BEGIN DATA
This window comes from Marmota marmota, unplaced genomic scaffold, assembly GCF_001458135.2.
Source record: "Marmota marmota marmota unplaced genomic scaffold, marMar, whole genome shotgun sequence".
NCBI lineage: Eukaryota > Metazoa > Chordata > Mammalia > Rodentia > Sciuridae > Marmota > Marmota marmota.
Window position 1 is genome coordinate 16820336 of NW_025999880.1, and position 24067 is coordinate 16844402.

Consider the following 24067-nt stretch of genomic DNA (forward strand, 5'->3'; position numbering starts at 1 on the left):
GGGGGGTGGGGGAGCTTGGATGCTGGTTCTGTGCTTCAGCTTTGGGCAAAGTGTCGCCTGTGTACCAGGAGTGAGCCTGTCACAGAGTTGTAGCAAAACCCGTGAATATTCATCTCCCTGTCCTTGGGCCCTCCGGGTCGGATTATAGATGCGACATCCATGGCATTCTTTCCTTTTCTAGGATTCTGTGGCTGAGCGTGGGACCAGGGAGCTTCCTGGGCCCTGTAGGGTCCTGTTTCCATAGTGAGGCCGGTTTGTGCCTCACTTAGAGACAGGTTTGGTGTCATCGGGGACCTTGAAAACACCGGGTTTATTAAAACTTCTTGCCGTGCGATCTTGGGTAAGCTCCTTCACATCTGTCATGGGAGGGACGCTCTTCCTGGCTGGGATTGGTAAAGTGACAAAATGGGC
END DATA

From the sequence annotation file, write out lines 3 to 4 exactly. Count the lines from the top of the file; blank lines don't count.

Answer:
NCBI lineage: Eukaryota > Metazoa > Chordata > Mammalia > Rodentia > Sciuridae > Marmota > Marmota marmota.
Window position 1 is genome coordinate 16820336 of NW_025999880.1, and position 24067 is coordinate 16844402.